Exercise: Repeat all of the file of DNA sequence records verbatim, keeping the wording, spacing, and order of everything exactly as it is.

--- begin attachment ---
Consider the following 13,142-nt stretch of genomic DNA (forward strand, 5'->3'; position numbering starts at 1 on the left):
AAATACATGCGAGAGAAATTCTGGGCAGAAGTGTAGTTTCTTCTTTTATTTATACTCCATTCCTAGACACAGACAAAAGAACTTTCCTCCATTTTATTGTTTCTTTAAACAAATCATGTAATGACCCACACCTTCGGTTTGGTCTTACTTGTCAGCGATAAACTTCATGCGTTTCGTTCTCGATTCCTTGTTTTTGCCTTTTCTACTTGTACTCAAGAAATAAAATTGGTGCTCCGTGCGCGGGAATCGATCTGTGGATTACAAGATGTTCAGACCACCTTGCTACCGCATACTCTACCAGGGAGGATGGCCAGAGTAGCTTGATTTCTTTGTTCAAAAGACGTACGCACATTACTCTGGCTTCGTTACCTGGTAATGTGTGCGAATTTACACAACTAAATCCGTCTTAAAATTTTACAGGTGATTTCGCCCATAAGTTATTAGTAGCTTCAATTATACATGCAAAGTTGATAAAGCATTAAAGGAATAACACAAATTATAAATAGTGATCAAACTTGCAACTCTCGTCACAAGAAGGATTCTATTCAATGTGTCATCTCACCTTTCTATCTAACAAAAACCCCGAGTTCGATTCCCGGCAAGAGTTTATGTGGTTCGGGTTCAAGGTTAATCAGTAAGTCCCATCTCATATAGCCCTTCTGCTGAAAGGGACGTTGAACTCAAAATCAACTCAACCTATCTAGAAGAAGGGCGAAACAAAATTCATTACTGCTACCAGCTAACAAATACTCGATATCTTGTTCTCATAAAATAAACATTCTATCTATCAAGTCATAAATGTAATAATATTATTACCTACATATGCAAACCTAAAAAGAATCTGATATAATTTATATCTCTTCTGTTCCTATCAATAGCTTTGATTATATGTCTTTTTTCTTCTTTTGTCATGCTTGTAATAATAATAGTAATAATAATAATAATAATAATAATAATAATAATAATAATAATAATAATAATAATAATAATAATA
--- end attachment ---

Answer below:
Consider the following 13,142-nt stretch of genomic DNA (forward strand, 5'->3'; position numbering starts at 1 on the left):
AAATACATGCGAGAGAAATTCTGGGCAGAAGTGTAGTTTCTTCTTTTATTTATACTCCATTCCTAGACACAGACAAAAGAACTTTCCTCCATTTTATTGTTTCTTTAAACAAATCATGTAATGACCCACACCTTCGGTTTGGTCTTACTTGTCAGCGATAAACTTCATGCGTTTCGTTCTCGATTCCTTGTTTTTGCCTTTTCTACTTGTACTCAAGAAATAAAATTGGTGCTCCGTGCGCGGGAATCGATCTGTGGATTACAAGATGTTCAGACCACCTTGCTACCGCATACTCTACCAGGGAGGATGGCCAGAGTAGCTTGATTTCTTTGTTCAAAAGACGTACGCACATTACTCTGGCTTCGTTACCTGGTAATGTGTGCGAATTTACACAACTAAATCCGTCTTAAAATTTTACAGGTGATTTCGCCCATAAGTTATTAGTAGCTTCAATTATACATGCAAAGTTGATAAAGCATTAAAGGAATAACACAAATTATAAATAGTGATCAAACTTGCAACTCTCGTCACAAGAAGGATTCTATTCAATGTGTCATCTCACCTTTCTATCTAACAAAAACCCCGAGTTCGATTCCCGGCAAGAGTTTATGTGGTTCGGGTTCAAGGTTAATCAGTAAGTCCCATCTCATATAGCCCTTCTGCTGAAAGGGACGTTGAACTCAAAATCAACTCAACCTATCTAGAAGAAGGGCGAAACAAAATTCATTACTGCTACCAGCTAACAAATACTCGATATCTTGTTCTCATAAAATAAACATTCTATCTATCAAGTCATAAATGTAATAATATTATTACCTACATATGCAAACCTAAAAAGAATCTGATATAATTTATATCTCTTCTGTTCCTATCAATAGCTTTGATTATATGTCTTTTTTCTTCTTTTGTCATGCTTGTAATAATAATAGTAATAATAATAATAATAATAATAATAATAATAATAATAATAATAATAATAATAATAATAATAATA